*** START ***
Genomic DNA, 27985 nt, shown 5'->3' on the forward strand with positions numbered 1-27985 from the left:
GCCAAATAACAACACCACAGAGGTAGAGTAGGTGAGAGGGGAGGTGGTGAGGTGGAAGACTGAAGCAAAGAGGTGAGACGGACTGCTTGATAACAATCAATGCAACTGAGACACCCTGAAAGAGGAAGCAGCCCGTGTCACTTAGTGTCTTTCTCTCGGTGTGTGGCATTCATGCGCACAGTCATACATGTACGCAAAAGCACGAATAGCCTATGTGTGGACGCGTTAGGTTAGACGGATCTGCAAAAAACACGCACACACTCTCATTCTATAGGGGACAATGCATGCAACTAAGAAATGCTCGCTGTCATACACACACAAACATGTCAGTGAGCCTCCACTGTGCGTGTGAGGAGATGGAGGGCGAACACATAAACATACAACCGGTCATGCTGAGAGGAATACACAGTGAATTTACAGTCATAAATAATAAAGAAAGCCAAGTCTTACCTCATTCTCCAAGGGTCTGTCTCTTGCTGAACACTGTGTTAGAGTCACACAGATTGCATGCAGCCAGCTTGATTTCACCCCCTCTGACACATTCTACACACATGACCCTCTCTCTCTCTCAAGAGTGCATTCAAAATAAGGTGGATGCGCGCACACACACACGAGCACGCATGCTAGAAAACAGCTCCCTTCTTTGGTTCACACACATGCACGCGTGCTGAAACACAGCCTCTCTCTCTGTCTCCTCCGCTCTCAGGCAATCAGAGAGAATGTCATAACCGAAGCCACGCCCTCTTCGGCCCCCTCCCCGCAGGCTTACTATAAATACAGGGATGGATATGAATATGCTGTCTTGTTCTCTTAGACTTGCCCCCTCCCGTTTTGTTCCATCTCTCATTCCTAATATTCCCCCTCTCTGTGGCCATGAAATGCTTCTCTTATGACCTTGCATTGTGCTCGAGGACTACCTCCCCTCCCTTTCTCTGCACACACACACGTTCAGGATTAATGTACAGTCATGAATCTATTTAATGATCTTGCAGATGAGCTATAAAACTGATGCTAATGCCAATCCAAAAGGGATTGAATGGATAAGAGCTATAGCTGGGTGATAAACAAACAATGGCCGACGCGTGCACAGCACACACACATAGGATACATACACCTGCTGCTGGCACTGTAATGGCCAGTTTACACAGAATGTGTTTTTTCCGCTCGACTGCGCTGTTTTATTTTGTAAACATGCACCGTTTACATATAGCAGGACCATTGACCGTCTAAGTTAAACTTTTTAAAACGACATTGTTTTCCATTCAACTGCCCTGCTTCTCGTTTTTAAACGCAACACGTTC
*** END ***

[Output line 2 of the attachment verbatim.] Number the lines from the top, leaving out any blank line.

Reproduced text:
GCCAAATAACAACACCACAGAGGTAGAGTAGGTGAGAGGGGAGGTGGTGAGGTGGAAGACTGAAGCAAAGAGGTGAGACGGACTGCTTGATAACAATCAATGCAACTGAGACACCCTGAAAGAGGAAGCAGCCCGTGTCACTTAGTGTCTTTCTCTCGGTGTGTGGCATTCATGCGCACAGTCATACATGTACGCAAAAGCACGAATAGCCTATGTGTGGACGCGTTAGGTTAGACGGATCTGCAAAAAACACGCACACACTCTCATTCTATAGGGGACAATGCATGCAACTAAGAAATGCTCGCTGTCATACACACACAAACATGTCAGTGAGCCTCCACTGTGCGTGTGAGGAGATGGAGGGCGAACACATAAACATACAACCGGTCATGCTGAGAGGAATACACAGTGAATTTACAGTCATAAATAATAAAGAAAGCCAAGTCTTACCTCATTCTCCAAGGGTCTGTCTCTTGCTGAACACTGTGTTAGAGTCACACAGATTGCATGCAGCCAGCTTGATTTCACCCCCTCTGACACATTCTACACACATGACCCTCTCTCTCTCTCAAGAGTGCATTCAAAATAAGGTGGATGCGCGCACACACACACGAGCACGCATGCTAGAAAACAGCTCCCTTCTTTGGTTCACACACATGCACGCGTGCTGAAACACAGCCTCTCTCTCTGTCTCCTCCGCTCTCAGGCAATCAGAGAGAATGTCATAACCGAAGCCACGCCCTCTTCGGCCCCCTCCCCGCAGGCTTACTATAAATACAGGGATGGATATGAATATGCTGTCTTGTTCTCTTAGACTTGCCCCCTCCCGTTTTGTTCCATCTCTCATTCCTAATATTCCCCCTCTCTGTGGCCATGAAATGCTTCTCTTATGACCTTGCATTGTGCTCGAGGACTACCTCCCCTCCCTTTCTCTGCACACACACACGTTCAGGATTAATGTACAGTCATGAATCTATTTAATGATCTTGCAGATGAGCTATAAAACTGATGCTAATGCCAATCCAAAAGGGATTGAATGGATAAGAGCTATAGCTGGGTGATAAACAAACAATGGCCGACGCGTGCACAGCACACACACATAGGATACATACACCTGCTGCTGGCACTGTAATGGCCAGTTTACACAGAATGTGTTTTTTCCGCTCGACTGCGCTGTTTTATTTTGTAAACATGCACCGTTTACATATAGCAGGACCATTGACCGTCTAAGTTAAACTTTTTAAAACGACATTGTTTTCCATTCAACTGCCCTGCTTCTCGTTTTTAAACGCAACACGTTC